Expected Behavior of Multiple Adapters on Same Network
The information in this article applies to:
Microsoft Windows NT Workstation version 4.0
Microsoft Windows NT Server version 4.0
Microsoft Windows NT Server, Enterprise Edition version 4.0
Microsoft Windows 2000 Professional
Microsoft Windows 2000 Server
Microsoft Windows 2000 Advanced Server
If you configure a computer running Microsoft Windows NT or Windows 2000 with more than one network adapter on the same physical network and subnet, the behavior may or may not be as expected as compared to other implementations. This article discusses expected behavior of this type of nonstandard Windows NT and Windows 2000 configuration.
Consider the following configuration of a computer running Windows NT or Windows 2000:
With the above configuration, some administrators may expect the two
adapters on the same network and protocol subnetwork to perform some kind
of load balancing. By definition of the Ethernet network topology, only one
adapter may communicate on the network at the same time. Therefore, both
adapters cannot be transmitting at the same time and must wait if another
device on the network is transmitting. Additionally, broadcast messages
must be handled by each adapter as they are both listening on the same
network. If anything, this configuration requires more overhead, not taking
into consideration any protocol-related issues. This configuration is not a
good method to provide a redundant network adapter for the same network.
- A working computer with Windows NT or Windows 2000 installed.
- Two network adapters connected to the same physical network (or hub).
- TCP/IP installed as the network protocol.
- Adapter addresses on the same subnetwork 192.168.0.1 and 192.168.0.2.
- Assume a client on the network uses the address 192.168.0.119.
Assume that the server needs to send a packet using the TCP/IP protocol to
a client with the address 192.168.0.119. This address is on the local
subnet, so use of a gateway is not required to reach the client. The
protocol stack uses the first route it finds in the local routing table.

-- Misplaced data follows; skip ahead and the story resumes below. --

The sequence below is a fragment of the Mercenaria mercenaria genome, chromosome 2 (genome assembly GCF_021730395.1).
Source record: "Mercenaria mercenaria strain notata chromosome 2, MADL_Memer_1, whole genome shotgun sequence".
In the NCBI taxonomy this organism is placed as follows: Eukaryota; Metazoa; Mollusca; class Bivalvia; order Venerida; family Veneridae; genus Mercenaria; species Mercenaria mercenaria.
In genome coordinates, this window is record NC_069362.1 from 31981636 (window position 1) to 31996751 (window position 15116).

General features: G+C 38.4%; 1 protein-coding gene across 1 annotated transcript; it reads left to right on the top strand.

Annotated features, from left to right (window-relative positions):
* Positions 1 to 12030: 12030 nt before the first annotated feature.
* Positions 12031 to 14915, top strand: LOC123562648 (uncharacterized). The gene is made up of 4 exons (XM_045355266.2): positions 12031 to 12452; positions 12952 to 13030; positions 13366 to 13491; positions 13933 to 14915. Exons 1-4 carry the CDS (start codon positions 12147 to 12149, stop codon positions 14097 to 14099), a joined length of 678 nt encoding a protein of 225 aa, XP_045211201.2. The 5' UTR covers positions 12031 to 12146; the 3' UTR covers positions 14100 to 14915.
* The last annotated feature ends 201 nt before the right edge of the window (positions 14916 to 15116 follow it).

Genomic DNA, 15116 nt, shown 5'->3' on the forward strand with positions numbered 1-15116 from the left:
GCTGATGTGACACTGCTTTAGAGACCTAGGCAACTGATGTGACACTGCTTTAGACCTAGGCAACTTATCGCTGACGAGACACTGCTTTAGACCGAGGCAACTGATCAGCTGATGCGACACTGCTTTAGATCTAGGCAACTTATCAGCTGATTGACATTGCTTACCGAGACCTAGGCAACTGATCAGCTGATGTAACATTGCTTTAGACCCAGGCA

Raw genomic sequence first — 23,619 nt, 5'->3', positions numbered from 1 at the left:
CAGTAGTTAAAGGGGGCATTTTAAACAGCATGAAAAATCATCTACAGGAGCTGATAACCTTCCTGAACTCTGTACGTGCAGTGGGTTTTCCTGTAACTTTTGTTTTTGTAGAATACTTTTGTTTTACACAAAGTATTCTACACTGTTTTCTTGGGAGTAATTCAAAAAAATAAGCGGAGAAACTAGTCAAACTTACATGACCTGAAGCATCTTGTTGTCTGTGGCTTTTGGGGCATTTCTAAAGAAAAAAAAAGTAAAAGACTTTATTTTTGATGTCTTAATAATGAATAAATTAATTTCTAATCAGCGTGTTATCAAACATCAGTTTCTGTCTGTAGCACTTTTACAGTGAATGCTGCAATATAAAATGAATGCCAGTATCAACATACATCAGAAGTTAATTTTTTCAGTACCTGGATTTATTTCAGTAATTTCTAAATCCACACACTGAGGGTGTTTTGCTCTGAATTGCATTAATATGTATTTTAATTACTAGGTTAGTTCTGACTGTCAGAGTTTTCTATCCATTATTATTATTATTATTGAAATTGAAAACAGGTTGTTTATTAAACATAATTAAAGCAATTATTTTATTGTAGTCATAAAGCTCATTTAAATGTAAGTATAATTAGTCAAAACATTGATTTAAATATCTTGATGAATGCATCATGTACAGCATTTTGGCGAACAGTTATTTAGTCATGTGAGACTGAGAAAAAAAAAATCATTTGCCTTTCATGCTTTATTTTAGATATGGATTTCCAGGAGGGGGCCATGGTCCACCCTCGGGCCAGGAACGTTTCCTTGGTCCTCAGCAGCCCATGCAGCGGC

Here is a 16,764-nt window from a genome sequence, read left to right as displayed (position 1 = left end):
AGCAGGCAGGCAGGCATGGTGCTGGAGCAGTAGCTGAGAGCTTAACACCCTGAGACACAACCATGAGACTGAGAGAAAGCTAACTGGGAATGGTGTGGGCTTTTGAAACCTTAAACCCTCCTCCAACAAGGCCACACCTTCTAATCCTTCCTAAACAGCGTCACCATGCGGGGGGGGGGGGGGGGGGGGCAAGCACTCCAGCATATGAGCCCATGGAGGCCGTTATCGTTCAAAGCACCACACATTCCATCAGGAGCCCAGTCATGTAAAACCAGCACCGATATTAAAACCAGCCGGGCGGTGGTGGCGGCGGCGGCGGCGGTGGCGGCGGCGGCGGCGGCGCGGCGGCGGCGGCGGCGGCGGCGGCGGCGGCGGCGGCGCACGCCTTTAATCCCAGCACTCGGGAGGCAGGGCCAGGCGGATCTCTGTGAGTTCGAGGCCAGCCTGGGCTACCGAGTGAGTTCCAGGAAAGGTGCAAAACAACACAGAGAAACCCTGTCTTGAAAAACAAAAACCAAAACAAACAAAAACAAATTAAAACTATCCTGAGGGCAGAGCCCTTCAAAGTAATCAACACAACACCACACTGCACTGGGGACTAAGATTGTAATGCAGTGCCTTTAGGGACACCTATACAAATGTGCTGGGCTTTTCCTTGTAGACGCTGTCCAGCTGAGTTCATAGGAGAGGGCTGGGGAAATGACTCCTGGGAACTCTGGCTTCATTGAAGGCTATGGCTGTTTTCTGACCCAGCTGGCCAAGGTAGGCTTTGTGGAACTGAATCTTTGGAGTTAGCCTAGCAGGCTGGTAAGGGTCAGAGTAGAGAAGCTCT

This is typically the first adapter installed, which, in this case, is
192.168.0.1. If the transmission fails, subsequent retries may use the same
adapter according to the entry found in the routing table.
If the network cable for the 192.168.0.1 adapter fails, this does not
necessarily cause the routing table to be updated with the removal of the
route. Therefore, the second adapter still may not be used.
Another consideration is that some network applications bind to specific
adapters in the system. If a network application were to bind to the second
adapter specifically, application-related traffic received from clients on
the first adapter may be ignored by the application. This may be a result
of NetBIOS name registration on the network. Additionally, if the adapter
fails to which the application is bound, the application may fail if it
does not decide to use the other adapter. Depending on the application, the
other adapter may or may not be used.
In most instances, unless applications specifically demand, this type of
configuration is not beneficial. Some manufacturers make fault-tolerant
network adapters to guard against a single point of failure. These adapters
enable two adapters to be placed in the same server, but only enable use of
one adapter at a time. If the primary adapter fails, the driver deactivates
the first card and activates the second with the same address
configuration. The end result is a fairly seamless transition to the
alternate adapter. This is the preferred method to guard against a single
network adapter as a single point of failure.
Microsoft Cluster Server
Microsoft Cluster Server (MSCS) does not make use of additional adapters on
the same network and relies on existing features of the TCP/IP protocol. In
the event of adapter failure, the software does not automatically try to
register IP Address Resource addresses on the other adapter. If you want to
avoid a single network adapter as a single point of failure, consider use
of a fault-tolerant network adapter set as mentioned previously in this
The above information applies to the broadcast route. For the route to the subnet, it uses the highest numerical IP address within the subnet.
For example, assume two adapters with IP addresses 192.168.0.1 and 192.168.0.2, where 192.168.0.1 was installed first. This creates the following routes:
192.168.0.0 255.255.255.0 192.168.0.1 192.168.0.1
192.168.0.0 255.255.255.0 192.168.0.2 192.168.0.2
126.96.36.199 255.255.255.255 192.168.0.1 192.168.0.1
255.255.255.255 255.255.255.255 192.168.0.1 192.168.0.1
Additional query words:
adapter multihomed multi-homed MSCS
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Last Reviewed: March 21, 2001